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zombywoof

Another One On The Work Bench

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This time it is a mid-1960s Harmony-made Sovereign. While I initially though it was a Silvertone the ghost imprint of the logo does not seem to match up. The headstock was busted clean off and there are two nasty cracks in the back. Got the neck all glued up and clamped. I will set about getting some cleats ready to go tomorrow morning so when I pull the clamps off I will be ready to have a go at the cracks. Neck repairs for me though are nerve racking. You keep waiting to hear the sound of cracking wood as you are stringing them up. I generally am not at ease with this kind of repair until the guitar has survived a few weeks. On the other hand I have nothing to lose. If the repair fails I have another neck I can put on the guitar. And if this one is typical of the breed it will need a neck reset anyway. Just keeping my fingers crossed. Sure is a pretty burst though.

 

 

L1010956.jpg

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That looks like a nice clean break, with plenty of gluing surface. You have your choice of glues to use with a break like that, and the results should be good.

 

What glue are you using on this, and how much clamping pressure?

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That looks like a nice clean break, with plenty of gluing surface. You have your choice of glues to use with a break like that, and the results should be good.

 

What glue are you using on this, and how much clamping pressure?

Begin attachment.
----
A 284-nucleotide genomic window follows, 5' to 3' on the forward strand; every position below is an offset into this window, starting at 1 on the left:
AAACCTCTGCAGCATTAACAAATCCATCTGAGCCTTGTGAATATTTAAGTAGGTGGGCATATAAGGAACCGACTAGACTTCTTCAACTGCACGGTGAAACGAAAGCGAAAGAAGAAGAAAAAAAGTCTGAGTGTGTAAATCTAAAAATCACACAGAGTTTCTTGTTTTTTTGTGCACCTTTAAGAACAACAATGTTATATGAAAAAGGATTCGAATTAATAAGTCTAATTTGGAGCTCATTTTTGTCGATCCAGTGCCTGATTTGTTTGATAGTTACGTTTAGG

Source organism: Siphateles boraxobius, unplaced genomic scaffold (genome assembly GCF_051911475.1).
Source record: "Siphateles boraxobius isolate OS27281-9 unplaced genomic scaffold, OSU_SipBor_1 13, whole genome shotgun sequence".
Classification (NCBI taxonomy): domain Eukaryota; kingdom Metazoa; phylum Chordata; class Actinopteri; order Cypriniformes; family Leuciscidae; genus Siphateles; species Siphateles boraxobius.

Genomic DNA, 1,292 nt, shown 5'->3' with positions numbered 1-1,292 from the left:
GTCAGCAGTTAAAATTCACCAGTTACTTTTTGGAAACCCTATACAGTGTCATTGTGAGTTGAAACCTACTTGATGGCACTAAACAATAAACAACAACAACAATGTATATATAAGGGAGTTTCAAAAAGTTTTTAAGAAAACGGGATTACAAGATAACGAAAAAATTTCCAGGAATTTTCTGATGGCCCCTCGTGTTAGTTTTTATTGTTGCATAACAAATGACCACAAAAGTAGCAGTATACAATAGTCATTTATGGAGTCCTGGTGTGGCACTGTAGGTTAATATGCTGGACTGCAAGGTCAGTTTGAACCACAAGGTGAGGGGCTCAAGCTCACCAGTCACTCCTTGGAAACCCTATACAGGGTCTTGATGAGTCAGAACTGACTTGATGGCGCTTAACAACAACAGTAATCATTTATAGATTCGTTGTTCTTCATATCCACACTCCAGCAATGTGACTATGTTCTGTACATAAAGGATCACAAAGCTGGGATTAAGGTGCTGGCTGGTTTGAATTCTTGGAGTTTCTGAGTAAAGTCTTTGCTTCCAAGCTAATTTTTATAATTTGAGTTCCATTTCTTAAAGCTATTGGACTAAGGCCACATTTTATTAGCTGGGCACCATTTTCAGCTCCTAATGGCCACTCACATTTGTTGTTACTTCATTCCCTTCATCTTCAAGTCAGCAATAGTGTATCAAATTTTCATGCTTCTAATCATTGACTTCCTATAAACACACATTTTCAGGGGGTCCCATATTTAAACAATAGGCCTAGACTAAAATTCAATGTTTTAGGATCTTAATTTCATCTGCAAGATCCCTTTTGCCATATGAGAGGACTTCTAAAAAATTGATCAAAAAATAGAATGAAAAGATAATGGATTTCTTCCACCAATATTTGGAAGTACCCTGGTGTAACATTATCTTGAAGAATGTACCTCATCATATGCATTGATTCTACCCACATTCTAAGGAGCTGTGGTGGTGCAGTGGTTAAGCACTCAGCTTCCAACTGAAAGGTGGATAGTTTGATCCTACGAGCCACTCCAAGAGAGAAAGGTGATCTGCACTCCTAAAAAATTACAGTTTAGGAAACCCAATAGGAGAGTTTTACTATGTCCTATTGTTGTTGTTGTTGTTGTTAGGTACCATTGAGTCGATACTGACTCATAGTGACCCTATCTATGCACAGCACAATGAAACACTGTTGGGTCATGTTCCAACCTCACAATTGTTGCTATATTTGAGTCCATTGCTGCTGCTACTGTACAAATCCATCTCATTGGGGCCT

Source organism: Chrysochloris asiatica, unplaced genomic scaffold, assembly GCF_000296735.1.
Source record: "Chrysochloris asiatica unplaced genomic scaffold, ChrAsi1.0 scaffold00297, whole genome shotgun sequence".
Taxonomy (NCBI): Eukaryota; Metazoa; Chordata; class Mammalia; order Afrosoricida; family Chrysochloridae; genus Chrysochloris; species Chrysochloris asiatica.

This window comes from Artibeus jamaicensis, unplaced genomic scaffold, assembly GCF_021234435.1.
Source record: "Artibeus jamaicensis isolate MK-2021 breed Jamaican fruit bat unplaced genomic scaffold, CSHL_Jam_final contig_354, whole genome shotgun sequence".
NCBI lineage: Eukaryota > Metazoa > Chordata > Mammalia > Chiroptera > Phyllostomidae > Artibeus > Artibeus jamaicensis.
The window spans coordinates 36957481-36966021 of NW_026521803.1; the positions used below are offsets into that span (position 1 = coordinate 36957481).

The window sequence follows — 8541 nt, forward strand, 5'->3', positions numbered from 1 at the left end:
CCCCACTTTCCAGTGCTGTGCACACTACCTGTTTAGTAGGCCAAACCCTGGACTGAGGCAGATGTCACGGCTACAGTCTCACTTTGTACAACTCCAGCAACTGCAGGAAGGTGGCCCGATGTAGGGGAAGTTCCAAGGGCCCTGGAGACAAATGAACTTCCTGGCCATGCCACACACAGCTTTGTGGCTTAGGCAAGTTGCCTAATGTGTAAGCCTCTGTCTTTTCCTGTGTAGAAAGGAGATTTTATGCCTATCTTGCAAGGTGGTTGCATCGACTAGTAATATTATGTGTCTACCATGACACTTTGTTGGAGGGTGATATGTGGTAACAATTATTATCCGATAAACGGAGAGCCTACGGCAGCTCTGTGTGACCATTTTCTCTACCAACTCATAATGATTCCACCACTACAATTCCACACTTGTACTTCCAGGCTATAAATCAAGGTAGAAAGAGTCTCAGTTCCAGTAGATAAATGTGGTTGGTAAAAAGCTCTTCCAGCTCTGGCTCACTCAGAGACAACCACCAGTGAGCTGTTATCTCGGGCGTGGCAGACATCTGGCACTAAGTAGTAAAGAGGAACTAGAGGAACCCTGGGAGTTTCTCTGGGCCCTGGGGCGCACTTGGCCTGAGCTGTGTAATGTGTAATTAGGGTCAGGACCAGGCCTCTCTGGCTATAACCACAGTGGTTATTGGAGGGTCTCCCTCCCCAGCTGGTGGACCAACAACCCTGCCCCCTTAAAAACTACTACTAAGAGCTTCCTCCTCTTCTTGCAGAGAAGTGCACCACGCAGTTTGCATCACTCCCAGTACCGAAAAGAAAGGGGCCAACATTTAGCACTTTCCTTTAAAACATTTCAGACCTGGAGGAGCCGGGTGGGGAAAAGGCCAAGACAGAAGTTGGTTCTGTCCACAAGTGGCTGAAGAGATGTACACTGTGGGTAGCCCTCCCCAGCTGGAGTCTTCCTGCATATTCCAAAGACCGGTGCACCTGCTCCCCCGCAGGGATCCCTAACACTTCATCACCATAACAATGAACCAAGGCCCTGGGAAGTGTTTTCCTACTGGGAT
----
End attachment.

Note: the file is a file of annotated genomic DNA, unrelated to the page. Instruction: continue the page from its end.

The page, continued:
Yeah, no wood loss on this one just a bit of veneer. I am using Titebond I. Do not have a clue as to the pressure as I just go by feel. Never said I knew what I was doing. I would never attempt this kind of repair on a 1930s L-00 or something. But these Sovereigns are easy to find and can be purchased on the cheap. I just have always had a soft spot for these guitars. Virtually no change in build, feel or sound from the late 1950s to the curtain closed on them in 1971. But

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It's Alive. I got the neck stuck back on, the back cracks cleated up and strung it up. It has stayed in tune which I take as a good sign. Still got to replace some missing stuff and do a bunch of finish touch up. This old gal had been rode hard and put away wet. There was a previous break in the neck heel that had been repaired (probably because somebody had kept drilling holes in it to try and install a strap lock) and so many repairs on the back it looks like a glue pot exploded in there. But right now I am going to just play the heck out of it as it will take me a bit to stop waiting for the sound of splintering wood.

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Glad it worked out for you. One method I use when reattaching a headstock is installing a reinforcement dowel between the two pieces. It is not visible greatly reduces my fear of separation after it is strung up.

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Glad it worked out for you. One method I use when reattaching a headstock is installing a reinforcement dowel between the two pieces. It is not visible greatly reduces my fear of separation after it is strung up.

 

 

Last one I fixed (an old Guild) I installed four dowels. Just a bit of overkill there. The neck on this guitar though is in really rough shape. I do not want to sand it down to smooth it out as that takes away one of my favorite features of these guitars. Even the binding is a mess. I have another Sovereign I can snag a neck off of but I may just wait it out and find a parts guitar. At this point I will slap a new pickguard, nut, saddle, and TRC on it and let the guitar take its chances.

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